The gender and sexuality workshop provides a setting for students and faculty interested in any aspect of gender or sexuality to come together to share their ongoing research and receive feedback from others. Participants’ interests in gender and sexuality are broad and wide-ranging. As a group we investigate issues of gender and sexuality across many levels of social life and as they intersect with other social identities and sociological phenomena. Methodologically, many participants use ethnography and in-depth interviewing, but we welcome and encourage methodological diversity within our group. Projects recently presented in the workshop have been on the professionalization of the secretarial role, low income women’s experiences of infertility, the medicalization of doulas and lactation consultants, the role of public health workers in enforcing HIV disclosure law, Catholic women’s experiences of infertility, the sexual socialization of preschoolers, and sexual pleasure in college women’s hookups.
On a bi-weekly basis the workshop aims to assist students with many aspects of doing research including, writing and revising papers for publication in peer-reviewed journals, developing dissertation proposals, and preparing job talks. The format for each session varies depending on the stage of student development and type of project.
Inequality, Demography, and Family Working Group (IDFWG)
This workshop provides graduate students with opportunities to share their research at any stage with students and faculty working on a variety of issues related to inequality and social stratification. The primary goal of the Inequality, Demography and Family Working Group (IDFWG) is to assist graduate students with writing papers for publication in peer-reviewed journals as well as writing successful grant and fellowship proposals. The IDFWG also aims to help students develop the professional skills needed for a successful career after graduate school.
The typical format for each session will consist of a student presenter circulating a draft of their paper in advance of the meeting and group participants will then read the paper and prepare comments. For the first part of the meeting, the author will give a 15-20 minute presentation outlining the key points of the paper, and the remaining time will be used for group discussion. In addition to student presentations, several meetings per semester may be used for discussion of professionalization topics, critical review of published research, faculty research presentations, and guest speakers.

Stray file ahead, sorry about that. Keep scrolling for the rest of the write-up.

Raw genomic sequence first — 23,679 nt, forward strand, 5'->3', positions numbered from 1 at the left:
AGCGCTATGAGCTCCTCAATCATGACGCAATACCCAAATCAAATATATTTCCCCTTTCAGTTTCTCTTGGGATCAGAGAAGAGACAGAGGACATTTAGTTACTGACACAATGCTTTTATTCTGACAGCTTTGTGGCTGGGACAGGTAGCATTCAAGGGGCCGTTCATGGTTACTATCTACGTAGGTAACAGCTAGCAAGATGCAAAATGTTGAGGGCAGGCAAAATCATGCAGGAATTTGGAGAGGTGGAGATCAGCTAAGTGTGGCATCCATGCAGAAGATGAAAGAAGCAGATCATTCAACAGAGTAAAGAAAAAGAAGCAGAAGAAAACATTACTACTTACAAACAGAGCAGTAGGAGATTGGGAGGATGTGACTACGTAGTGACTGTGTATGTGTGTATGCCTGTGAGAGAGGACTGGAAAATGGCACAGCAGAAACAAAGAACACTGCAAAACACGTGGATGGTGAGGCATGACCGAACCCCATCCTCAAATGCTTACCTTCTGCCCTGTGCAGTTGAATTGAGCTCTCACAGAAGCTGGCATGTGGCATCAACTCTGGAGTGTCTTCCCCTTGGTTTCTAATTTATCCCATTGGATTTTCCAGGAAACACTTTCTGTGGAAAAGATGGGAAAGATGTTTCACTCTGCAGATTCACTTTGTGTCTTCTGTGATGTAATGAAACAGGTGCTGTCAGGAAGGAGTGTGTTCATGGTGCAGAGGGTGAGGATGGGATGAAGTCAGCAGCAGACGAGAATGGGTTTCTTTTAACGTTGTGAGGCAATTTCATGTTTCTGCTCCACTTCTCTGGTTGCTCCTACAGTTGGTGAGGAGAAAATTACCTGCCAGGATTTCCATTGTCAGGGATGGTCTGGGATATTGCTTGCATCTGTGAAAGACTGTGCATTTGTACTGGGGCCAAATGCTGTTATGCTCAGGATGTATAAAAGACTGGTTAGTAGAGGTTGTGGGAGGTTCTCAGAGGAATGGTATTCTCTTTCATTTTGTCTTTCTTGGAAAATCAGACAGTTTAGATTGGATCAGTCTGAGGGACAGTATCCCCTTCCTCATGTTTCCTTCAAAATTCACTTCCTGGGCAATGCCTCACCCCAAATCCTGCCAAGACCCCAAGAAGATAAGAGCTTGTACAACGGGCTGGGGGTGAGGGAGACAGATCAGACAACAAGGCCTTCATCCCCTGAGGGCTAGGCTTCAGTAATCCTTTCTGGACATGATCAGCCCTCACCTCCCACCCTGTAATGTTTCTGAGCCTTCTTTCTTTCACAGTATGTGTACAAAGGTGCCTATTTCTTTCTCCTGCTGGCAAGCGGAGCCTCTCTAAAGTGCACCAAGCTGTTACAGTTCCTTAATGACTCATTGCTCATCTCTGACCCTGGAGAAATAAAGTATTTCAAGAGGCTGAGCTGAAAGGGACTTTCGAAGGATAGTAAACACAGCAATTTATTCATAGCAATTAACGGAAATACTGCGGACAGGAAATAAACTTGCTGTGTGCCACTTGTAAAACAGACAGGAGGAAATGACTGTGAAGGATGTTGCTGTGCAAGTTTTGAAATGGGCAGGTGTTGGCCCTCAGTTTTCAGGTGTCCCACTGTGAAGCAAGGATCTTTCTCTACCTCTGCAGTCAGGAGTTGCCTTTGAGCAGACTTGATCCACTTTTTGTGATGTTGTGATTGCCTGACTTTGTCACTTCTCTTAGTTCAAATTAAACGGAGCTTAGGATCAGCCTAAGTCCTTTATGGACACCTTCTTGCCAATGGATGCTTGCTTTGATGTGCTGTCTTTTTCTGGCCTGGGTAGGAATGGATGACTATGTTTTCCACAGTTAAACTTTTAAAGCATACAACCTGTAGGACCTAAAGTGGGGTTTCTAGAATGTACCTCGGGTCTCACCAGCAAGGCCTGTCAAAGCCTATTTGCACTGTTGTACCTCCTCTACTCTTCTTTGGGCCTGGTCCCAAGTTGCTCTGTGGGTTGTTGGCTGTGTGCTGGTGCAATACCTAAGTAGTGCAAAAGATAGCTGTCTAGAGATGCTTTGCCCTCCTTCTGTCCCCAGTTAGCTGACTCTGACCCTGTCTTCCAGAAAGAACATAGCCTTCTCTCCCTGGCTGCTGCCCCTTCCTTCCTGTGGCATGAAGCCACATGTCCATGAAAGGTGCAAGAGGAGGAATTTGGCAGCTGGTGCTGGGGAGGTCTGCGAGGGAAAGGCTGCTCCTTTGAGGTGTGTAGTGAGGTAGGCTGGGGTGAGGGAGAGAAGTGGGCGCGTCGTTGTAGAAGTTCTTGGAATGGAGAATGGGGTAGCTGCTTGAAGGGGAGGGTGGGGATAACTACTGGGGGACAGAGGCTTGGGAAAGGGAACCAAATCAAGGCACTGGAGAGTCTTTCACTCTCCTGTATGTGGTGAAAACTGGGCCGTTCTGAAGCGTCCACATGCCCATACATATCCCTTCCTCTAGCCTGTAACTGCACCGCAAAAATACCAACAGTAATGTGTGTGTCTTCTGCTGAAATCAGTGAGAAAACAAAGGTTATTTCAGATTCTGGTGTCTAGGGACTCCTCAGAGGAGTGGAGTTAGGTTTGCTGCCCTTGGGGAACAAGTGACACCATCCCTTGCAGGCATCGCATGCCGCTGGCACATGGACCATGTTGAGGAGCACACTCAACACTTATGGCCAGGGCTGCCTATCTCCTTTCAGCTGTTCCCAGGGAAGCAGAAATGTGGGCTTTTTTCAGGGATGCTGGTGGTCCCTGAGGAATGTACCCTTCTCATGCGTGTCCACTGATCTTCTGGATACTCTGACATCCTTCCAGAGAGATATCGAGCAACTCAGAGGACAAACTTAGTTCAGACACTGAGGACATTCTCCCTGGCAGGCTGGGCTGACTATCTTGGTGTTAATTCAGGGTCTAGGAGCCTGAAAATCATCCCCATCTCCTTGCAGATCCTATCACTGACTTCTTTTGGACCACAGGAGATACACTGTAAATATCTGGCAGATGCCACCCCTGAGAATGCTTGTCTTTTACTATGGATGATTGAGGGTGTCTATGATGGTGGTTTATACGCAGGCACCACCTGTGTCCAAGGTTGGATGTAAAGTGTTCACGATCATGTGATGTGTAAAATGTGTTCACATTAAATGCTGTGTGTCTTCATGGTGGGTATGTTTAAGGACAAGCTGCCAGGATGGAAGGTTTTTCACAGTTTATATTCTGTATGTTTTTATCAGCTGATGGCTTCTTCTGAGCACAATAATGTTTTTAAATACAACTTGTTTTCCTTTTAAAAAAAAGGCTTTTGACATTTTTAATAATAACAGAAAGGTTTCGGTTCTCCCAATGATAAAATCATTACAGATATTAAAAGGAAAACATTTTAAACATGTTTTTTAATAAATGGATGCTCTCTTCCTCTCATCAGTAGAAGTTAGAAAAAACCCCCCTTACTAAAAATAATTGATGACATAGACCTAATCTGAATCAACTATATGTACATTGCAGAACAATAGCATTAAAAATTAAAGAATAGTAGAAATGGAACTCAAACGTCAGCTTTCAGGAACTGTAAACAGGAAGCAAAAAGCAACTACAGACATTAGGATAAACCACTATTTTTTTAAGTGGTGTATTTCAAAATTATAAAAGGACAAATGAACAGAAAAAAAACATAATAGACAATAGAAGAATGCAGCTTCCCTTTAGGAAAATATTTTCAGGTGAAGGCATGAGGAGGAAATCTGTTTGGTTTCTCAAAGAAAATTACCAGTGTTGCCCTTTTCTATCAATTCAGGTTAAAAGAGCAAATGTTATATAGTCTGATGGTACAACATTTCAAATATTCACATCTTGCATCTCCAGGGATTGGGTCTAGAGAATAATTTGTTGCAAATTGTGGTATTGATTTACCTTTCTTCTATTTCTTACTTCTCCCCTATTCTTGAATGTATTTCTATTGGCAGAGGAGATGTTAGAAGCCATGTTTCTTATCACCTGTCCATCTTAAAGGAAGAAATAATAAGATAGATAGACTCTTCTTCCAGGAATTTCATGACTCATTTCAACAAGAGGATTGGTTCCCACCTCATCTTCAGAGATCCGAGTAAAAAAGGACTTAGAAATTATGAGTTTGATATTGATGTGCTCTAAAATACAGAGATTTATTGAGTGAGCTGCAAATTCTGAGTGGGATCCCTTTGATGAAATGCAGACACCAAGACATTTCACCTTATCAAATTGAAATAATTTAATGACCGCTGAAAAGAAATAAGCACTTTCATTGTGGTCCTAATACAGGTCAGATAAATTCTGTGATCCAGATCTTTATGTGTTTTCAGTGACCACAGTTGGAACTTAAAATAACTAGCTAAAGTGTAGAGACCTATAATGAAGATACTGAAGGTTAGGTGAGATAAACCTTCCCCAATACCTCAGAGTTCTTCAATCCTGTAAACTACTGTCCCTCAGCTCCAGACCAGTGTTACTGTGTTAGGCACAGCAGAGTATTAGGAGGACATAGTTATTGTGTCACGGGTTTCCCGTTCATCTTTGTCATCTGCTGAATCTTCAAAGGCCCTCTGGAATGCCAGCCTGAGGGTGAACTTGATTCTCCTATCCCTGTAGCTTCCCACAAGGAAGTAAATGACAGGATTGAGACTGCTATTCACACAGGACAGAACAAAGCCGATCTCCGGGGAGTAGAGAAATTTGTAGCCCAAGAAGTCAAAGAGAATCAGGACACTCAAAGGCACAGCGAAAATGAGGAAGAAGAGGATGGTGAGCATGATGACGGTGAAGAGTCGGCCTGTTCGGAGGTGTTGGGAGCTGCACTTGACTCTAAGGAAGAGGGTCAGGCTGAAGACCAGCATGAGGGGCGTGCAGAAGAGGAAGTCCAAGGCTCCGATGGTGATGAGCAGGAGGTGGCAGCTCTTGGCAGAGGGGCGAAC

The IDFWG is open to all interested graduate students and provides those at any stage of their training with opportunities to participate. In order to create a vibrant, comfortable, and close-knit intellectual community, attendance and participation at all meetings is mandatory
Medicine, Aging, Science, and Health (MASH) Workshop
The workshop provides graduate students with opportunities to share their work in progress with faculty and students working on a variety of issues related to medicine, aging, science, and health. The primary goal of the workshop is to assist students in preparing papers for publication, but other uses of the workshop include preparing job talks and conference presentations, as well as getting feedback on research ideas at an earlier stage of development. For non-presenters, objectives include learning to productively engage colleagues with relevant questions and criticisms. Faculty may also present research in progress and we also occasionally host outside speakers. We are also committed to creating a supportive community of scholars – and thus plan to hold occasional social activities such as potlucks, etc.